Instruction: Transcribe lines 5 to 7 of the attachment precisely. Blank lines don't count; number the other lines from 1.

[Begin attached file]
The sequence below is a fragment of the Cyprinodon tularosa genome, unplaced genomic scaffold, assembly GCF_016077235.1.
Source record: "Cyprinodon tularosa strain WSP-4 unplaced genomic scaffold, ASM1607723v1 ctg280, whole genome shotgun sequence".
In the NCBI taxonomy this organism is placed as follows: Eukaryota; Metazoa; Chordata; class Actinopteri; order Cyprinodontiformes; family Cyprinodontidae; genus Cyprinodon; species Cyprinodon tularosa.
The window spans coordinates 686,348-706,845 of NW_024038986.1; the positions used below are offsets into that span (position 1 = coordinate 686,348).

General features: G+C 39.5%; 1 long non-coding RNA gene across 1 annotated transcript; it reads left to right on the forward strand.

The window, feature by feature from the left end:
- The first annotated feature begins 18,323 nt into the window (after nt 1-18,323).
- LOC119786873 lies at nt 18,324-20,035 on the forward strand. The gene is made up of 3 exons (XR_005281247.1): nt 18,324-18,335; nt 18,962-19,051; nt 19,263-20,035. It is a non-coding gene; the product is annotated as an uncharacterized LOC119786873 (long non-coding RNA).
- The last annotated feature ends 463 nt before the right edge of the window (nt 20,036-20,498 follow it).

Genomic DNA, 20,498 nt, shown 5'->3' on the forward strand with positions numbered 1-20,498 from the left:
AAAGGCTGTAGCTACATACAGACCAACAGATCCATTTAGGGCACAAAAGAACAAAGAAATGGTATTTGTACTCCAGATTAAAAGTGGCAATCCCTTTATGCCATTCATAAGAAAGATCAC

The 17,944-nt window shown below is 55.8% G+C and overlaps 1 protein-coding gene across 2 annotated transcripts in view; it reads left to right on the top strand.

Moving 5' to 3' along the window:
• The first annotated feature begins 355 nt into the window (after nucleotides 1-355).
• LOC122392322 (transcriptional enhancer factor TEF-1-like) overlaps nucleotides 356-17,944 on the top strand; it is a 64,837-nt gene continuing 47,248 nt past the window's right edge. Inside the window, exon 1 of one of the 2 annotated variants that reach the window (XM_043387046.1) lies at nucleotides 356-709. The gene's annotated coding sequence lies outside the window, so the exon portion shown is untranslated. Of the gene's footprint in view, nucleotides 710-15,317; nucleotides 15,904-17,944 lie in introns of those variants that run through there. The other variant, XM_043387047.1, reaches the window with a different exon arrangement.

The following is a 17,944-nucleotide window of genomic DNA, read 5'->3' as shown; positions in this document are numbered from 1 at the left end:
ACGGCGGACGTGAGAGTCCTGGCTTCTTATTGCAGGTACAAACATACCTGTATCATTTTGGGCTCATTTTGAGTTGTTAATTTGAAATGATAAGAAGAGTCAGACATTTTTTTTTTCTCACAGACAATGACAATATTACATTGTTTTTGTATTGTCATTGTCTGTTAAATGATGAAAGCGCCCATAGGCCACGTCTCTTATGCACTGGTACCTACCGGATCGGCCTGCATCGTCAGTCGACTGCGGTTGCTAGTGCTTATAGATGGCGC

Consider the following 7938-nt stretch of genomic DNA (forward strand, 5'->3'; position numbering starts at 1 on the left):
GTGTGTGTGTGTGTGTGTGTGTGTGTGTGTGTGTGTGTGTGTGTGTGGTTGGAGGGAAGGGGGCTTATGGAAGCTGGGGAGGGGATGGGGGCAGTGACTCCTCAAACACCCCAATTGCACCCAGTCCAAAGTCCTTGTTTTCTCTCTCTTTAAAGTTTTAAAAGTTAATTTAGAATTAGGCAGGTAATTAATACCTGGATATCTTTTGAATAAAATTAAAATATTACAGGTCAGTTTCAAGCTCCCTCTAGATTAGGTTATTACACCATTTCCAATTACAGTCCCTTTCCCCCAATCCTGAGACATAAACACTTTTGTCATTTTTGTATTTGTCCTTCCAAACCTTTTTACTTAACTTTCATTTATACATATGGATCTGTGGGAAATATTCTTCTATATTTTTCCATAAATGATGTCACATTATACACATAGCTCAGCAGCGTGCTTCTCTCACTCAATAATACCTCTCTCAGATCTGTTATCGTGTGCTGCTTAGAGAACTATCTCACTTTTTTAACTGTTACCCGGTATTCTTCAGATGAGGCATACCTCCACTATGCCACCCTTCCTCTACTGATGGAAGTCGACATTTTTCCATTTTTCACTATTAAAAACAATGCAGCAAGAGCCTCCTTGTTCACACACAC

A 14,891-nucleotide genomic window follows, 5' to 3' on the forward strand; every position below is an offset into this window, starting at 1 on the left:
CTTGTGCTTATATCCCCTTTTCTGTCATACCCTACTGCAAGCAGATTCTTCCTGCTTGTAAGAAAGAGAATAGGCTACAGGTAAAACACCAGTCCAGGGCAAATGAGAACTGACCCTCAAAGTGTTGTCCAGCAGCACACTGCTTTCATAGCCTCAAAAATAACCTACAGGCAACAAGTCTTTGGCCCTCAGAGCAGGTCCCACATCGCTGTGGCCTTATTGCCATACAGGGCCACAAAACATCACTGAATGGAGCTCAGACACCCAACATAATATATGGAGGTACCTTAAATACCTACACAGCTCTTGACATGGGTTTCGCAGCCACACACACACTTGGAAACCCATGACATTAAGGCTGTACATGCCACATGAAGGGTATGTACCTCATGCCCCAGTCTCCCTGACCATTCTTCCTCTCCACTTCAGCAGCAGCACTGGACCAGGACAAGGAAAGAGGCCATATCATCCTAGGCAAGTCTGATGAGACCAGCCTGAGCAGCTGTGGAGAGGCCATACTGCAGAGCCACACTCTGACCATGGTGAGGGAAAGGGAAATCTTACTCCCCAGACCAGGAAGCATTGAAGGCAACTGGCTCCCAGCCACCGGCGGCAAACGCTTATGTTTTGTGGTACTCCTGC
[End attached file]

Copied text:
General features: G+C 39.5%; 1 long non-coding RNA gene across 1 annotated transcript; it reads left to right on the forward strand.

The window, feature by feature from the left end:
- The first annotated feature begins 18,323 nt into the window (after nt 1-18,323).